Inger­soll Rand giv­ing work­ers big eq­uity grant

The Charlotte Observer - - BUSINESS - BY HAN­NAH SMOOT

David­son-based Inger­soll Rand is giv­ing hun­dreds of lo­cal em­ploy­ees — and thou­sands glob­ally — a big rea­son to “act like own­ers” with a ma­jor eq­uity grant of re­stricted stock, the man­u­fac­tur­ing com­pany an­nounced Mon­day.

The grant, worth $150 mil­lion in to­tal, will go to all em­ploy­ees not al­ready part of the eq­uity pro­gram — roughly 540 em­ploy­ees out of the 600 in David­son will re­ceive a grant. Inger­soll Rand has close to 16,000 em­ploy­ees glob­ally across 300 lo­ca­tions, Inger­soll Rand CEO Vi­cente Rey­nal said.

In the eq­uity grant pro­gram, em­ploy­ees will re­ceive Re­stricted Stock Units, with a vest­ing pe­riod of two years, equal to 20% of their an­nual base salary, ac­cord­ing to Inger­soll Rand.

“This $150 mil­lion em­ployee eq­uity grant is an in­vest­ment in em­ploy­ees,” Rey­nal said in an in­ter­view with the Ob­server. “When you have an own­er­ship stake in some­thing, you’re more in­vested in the suc­cess of the long term. So we know pos­i­tive re­sults will oc­cur when you make ev­ery­one in the com­pany an owner and grant them the op­por­tu­nity to par­tic­i­pate in growth.”

The com­pany is new to David­son, though the name is not. The new Inger­soll Rand formed un­der a spinoff-merger of the orig­i­nal Inger­soll Rand’s in­dus­trial busi­ness with for­merly Mil­wau­kee­based Gard­ner Den­ver.

The new com­pany moved its head­quar­ters to David­son af­ter wrap­ping up the merger deal in early March — just weeks be­fore the coro­n­avirus pan­demic hit North Carolina.

The orig­i­nal Inger­soll Rand, still based in David­son,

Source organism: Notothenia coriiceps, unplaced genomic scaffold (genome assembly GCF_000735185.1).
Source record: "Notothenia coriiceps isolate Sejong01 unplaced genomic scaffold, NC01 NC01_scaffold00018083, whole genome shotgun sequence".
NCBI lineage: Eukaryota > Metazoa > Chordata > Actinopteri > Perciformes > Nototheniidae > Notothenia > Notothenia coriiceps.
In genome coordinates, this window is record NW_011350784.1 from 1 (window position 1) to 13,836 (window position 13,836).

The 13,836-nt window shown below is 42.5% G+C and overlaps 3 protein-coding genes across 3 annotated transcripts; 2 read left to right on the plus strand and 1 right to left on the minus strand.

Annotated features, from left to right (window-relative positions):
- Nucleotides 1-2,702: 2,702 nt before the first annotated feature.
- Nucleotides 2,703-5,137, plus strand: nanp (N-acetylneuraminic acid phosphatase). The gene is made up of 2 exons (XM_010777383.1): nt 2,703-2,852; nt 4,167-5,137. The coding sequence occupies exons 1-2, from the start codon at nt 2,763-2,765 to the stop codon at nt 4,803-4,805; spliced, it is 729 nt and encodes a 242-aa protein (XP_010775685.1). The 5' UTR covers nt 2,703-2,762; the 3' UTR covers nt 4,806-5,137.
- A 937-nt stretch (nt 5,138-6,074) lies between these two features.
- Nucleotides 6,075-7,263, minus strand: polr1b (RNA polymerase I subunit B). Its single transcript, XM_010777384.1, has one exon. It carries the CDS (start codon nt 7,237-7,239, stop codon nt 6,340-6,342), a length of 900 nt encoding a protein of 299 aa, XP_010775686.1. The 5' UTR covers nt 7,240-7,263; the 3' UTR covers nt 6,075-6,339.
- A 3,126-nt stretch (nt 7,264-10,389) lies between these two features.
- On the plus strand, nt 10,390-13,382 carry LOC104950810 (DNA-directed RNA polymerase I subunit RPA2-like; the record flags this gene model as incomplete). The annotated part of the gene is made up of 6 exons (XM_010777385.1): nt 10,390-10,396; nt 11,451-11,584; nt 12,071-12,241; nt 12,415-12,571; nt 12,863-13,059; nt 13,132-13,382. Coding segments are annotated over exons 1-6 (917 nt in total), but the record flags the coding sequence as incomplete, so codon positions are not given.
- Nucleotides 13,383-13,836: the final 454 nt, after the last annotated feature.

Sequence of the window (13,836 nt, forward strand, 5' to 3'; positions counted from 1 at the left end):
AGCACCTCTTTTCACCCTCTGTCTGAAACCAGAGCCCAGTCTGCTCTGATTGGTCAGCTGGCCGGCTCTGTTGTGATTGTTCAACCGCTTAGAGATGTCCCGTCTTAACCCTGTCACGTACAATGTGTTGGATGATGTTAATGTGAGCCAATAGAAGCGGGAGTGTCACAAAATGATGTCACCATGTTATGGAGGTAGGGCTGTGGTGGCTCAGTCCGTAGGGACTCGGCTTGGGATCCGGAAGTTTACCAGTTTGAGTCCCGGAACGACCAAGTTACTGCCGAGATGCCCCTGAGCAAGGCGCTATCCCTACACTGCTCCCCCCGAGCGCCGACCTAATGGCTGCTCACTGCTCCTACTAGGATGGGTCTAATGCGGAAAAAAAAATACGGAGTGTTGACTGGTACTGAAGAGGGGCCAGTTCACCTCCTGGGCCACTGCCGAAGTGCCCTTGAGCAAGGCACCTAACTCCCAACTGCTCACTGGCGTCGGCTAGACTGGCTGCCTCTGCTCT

be­came Trane Tech­nolo­gies, the Char­lotte Busi­ness Jour­nal reported in March.

Rey­nal moved to the David­son area this year along with the com­pany and 24 other ex­ec­u­tive and se­nior lead­ers, he said.

“We clearly have more skin in the game here in the lo­cal com­mu­nity,” Rey­nal said.


Michael Borkowski, the lab­o­ra­tory man­ager at the David­son fa­cil­ity, said he and his team have been hear­ing about the pos­si­bil­ity of an eq­uity grant for some time. He’s worked at Inger­soll Rand in David­son for 15 years.

“We’ve been an­tic­i­pat­ing it anx­iously,” he said. “And re­ally, to see the busi­ness do this for us now ... it is a new com­pany with new lead­er­ship and a merged team now — it’s given the team a lot of trust.”

Rey­nal said the goal of the eq­uity grant is to have em­ploy­ees think like own­ers. That makes a lot of sense to Borkowski.

“It does change your per­spec­tive a lit­tle bit,” Borkowski said. “You’ve got a vested in­ter­est now.”

Gard­ner Den­ver, now an Inger­soll Rand brand, pre­vi­ously gave em­ploy­ees an eq­uity grant in 2017. Since then, em­ploy­ees saw an 80% in­crease in the value of those shares, ac­cord­ing to a state­ment from Inger­soll Rand.

Rey­nal hopes to dou­ble the com­pany’s busi­ness in five years — and that in­cludes bring­ing jobs to the Char­lotte area, he said. In fact, the com­pany has mul­ti­ple job list­ings posted on­line for lo­ca­tions in Char­lotte, David­son, South­ern Pines and Mocksville.

The com­pany did re­port lay­offs im­me­di­ately af­ter the merger, WFAE reported in March.

“Based on the merger, we were re­quired to make some dif­fi­cult de­ci­sions re­gard­ing some per­son­nel re­dun­dan­cies,” Rey­nal said.

But Rey­nal said the com­pany moved quickly to min­i­mize job loss and cre­ate a COVID-19 task force as the pan­demic af­fected busi­nesses across the U.S.

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